AS a new cohort prepares to enter the jockeys training programme, the Jamaica Racing Commission (JRC) says it is trying to eliminate potential unethical practices and make it easier for applicants to fund the more than quarter-million dollar tuition.
The JRC announced in October last year that the tuition for the programme, which begins on February 9, would be $290,000, a 100 per cent increase. When the jockey school began in 1983, tuition fee was $2000. The
fees had steadily increased to $145,000 in 2014.
Stakeholders, including Jockey's Guild president AndrÈ Martin, raised objections to the amount.
"Over 60 percent of the jockeys do not get paid to exercise horses, and what they are earning is not enough to support their family or themselves," Martin said.
The Gleaner columnist and race horse owner, Dr Paul Wright, said the cost leaves the potential for corruption.
"The problem that I have is that this is a lot of money, and ... anybody with money would sponsor a jockey ... if you are a racing person, its suits you to sponsor a jockey who has your interest," Dr Wright said.
President of the Racehorse Trainers Association, Vin Edwards, said given the economic background of the trainees, the fees were unreasonable.
"It is wicked. It's more than university. How could you want poor people pickney to pay that kind of money," he said, while admitting that some trainees seemed oblivious to the economics.
"Some of them feel say them a go turn rich. The day when the thing (increase) came out, I raised hell, and some of the boys told me that 'my boss can pay the money'," he related.
However, general manager of the JRC, Richard Longmore, told The Gleaner that the body makes no profit from the fees and was forced to increase tuition because of a failure to attract sponsorship.
"The fees that were paid last year, a significant sum was subsidised, but for this school, we are not seeing any form of sponsorship. The fee quoted is the actual cost of the programme. There is no excess or profit which comes back to the Commission."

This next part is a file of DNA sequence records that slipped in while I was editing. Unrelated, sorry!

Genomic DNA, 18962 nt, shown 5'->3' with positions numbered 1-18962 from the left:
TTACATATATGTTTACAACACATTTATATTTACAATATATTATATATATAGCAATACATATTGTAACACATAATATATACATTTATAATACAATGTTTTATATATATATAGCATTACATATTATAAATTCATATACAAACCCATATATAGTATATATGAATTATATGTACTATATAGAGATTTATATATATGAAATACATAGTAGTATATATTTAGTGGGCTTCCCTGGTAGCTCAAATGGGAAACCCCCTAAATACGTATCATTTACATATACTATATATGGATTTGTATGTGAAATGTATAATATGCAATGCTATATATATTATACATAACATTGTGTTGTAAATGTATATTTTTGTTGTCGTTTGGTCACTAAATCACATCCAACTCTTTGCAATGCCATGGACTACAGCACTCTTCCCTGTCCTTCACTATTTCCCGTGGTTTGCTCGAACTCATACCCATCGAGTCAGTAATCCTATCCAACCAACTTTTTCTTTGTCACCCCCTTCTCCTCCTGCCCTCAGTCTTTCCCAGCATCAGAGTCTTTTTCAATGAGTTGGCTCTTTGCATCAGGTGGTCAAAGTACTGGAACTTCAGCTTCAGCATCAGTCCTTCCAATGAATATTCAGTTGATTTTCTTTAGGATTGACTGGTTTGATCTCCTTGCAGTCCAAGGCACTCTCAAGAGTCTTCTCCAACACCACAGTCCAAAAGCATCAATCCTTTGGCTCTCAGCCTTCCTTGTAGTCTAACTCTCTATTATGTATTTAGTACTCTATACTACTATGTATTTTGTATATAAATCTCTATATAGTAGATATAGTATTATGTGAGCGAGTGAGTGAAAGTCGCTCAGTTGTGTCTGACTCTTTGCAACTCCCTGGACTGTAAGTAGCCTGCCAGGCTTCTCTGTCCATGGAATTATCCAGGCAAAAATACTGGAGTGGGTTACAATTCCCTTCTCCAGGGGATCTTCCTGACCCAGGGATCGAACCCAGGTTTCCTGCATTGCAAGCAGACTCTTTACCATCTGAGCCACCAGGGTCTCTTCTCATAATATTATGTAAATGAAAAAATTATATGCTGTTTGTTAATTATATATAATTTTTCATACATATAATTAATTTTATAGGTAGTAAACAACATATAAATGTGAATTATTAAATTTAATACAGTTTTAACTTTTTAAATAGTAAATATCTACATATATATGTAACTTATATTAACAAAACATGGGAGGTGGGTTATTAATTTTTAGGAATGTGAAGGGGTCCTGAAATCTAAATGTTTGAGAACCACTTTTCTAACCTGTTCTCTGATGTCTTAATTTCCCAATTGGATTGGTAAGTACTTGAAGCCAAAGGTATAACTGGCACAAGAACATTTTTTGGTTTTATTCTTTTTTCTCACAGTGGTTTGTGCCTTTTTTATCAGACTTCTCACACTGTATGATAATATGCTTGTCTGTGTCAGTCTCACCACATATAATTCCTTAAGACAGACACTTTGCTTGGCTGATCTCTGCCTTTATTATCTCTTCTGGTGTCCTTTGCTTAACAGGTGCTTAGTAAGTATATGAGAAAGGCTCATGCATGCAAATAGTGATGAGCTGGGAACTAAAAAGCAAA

He added that in an attempt to eliminate corruption, the students were offered a payment plan. Half ($145,000) may be paid upfront, with the balance paid in instalments.
"We hear the cry of the stakeholders, and without making a commitment, we are best seeing how to take some of the costs.
Meanwhile, Longmore emphasised that the local jockeys' school was in demand, even outside of Jamaica.
"The Jockeys programme is the leading jockeys' school in the Caribbean."
President of the Jamaica Racehorse Owners Association, Laurence Heffes, told The Gleaner that it was incumbent on jockeys to ride with integrity.
"You must ride your horse properly at all times. In respect of making it more affordable, I certainly think that it should be more affordable in general."
Heffes also noted that one stipulation - for trainees to be at least of the Grade Nine level academically to be considered for the programme - be reconsidered.
He believes the qualification puts gifted horsemen who may struggle academically at a disadvantage.
"There may be some riders who are very, very capable in the saddle, in producing a horse to give you that much more, but they may be challenged in a learning disability," Heffes reasoned. "Some consideration may be a given to someone who has a natural gift and they are denied the ability to share that gift to Jamaica because of academic level."